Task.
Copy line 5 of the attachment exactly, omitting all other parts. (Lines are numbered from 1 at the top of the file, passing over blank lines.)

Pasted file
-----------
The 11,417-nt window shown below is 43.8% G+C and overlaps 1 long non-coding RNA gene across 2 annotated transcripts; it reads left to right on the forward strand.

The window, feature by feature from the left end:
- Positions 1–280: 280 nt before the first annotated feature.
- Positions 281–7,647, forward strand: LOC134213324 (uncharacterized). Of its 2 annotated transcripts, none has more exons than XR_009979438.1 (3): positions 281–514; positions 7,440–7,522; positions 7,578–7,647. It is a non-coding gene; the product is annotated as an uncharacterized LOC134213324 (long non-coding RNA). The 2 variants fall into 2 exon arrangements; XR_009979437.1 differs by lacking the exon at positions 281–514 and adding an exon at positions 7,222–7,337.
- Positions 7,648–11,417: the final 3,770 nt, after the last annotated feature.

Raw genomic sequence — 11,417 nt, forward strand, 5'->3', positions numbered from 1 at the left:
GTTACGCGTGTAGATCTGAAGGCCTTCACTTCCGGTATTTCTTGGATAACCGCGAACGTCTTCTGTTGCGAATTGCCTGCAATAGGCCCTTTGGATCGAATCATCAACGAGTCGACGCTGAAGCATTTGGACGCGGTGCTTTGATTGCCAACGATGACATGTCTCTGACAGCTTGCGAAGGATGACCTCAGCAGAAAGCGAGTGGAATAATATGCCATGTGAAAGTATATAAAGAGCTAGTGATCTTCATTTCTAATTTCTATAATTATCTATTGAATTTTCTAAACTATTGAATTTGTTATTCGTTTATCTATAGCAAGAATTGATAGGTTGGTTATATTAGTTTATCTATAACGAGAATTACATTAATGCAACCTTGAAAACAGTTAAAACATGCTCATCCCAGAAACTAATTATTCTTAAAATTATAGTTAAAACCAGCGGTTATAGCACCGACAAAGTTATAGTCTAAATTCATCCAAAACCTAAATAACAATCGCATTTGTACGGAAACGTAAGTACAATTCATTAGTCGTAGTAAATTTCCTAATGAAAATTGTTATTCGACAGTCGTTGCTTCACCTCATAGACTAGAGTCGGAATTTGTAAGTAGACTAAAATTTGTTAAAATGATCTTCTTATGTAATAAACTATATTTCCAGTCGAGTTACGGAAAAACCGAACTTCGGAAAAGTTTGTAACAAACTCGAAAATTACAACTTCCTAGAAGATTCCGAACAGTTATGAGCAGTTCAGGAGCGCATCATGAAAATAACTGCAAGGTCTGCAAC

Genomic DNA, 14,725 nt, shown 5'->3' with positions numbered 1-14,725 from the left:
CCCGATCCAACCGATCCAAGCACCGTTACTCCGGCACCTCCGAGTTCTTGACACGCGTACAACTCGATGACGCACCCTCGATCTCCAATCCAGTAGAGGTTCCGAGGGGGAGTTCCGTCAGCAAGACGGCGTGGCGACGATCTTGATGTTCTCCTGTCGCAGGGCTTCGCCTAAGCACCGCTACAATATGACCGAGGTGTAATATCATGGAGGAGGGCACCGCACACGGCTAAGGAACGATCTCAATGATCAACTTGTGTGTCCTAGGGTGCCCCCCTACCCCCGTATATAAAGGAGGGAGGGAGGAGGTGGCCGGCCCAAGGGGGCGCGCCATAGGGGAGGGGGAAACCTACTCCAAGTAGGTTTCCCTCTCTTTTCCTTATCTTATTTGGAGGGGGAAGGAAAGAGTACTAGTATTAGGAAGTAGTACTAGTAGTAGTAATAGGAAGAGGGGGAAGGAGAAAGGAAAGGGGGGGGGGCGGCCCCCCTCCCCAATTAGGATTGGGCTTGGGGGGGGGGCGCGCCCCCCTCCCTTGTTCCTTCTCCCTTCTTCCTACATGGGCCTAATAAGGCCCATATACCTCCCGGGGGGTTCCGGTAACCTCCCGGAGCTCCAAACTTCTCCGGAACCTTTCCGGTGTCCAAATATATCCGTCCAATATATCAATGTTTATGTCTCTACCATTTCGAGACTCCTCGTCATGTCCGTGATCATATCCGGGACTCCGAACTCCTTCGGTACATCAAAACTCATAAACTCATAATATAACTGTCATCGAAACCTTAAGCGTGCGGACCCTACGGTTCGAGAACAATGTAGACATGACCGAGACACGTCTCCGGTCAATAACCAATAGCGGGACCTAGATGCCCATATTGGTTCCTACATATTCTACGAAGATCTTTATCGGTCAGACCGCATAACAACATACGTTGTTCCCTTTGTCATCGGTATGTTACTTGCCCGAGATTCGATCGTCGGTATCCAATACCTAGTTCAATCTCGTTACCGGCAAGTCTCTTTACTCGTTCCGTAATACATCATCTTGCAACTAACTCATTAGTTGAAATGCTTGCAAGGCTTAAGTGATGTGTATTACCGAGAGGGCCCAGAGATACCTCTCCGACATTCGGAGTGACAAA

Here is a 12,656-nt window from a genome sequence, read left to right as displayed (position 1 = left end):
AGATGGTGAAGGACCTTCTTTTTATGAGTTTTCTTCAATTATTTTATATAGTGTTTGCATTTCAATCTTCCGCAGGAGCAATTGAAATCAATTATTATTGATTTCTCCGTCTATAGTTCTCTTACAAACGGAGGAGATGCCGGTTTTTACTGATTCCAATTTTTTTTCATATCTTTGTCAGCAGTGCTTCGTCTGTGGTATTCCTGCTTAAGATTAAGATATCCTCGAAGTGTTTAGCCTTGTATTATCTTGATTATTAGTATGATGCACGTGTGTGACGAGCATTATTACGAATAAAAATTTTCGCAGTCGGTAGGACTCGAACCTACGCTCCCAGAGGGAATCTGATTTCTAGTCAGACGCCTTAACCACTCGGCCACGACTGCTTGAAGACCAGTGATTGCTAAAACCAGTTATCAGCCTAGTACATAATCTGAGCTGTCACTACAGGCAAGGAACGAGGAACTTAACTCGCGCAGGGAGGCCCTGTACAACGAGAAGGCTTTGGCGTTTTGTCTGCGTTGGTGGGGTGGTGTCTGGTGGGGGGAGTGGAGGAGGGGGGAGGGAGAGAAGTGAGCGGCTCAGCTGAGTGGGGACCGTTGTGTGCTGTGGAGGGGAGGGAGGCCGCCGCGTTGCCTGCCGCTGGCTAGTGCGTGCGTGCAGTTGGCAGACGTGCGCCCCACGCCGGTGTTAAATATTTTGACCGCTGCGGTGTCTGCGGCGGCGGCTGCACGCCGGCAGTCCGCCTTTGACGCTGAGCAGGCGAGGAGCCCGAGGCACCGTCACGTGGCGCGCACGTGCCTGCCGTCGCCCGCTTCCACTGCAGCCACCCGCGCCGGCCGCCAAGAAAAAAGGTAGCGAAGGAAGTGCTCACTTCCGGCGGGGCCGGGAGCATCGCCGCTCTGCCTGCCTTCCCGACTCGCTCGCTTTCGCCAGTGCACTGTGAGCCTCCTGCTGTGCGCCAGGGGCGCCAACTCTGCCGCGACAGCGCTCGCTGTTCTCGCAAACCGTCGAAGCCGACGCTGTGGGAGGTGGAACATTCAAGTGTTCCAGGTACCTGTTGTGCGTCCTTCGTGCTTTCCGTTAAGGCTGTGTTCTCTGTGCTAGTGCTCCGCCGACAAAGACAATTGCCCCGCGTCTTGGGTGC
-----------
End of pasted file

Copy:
- Positions 7,648–11,417: the final 3,770 nt, after the last annotated feature.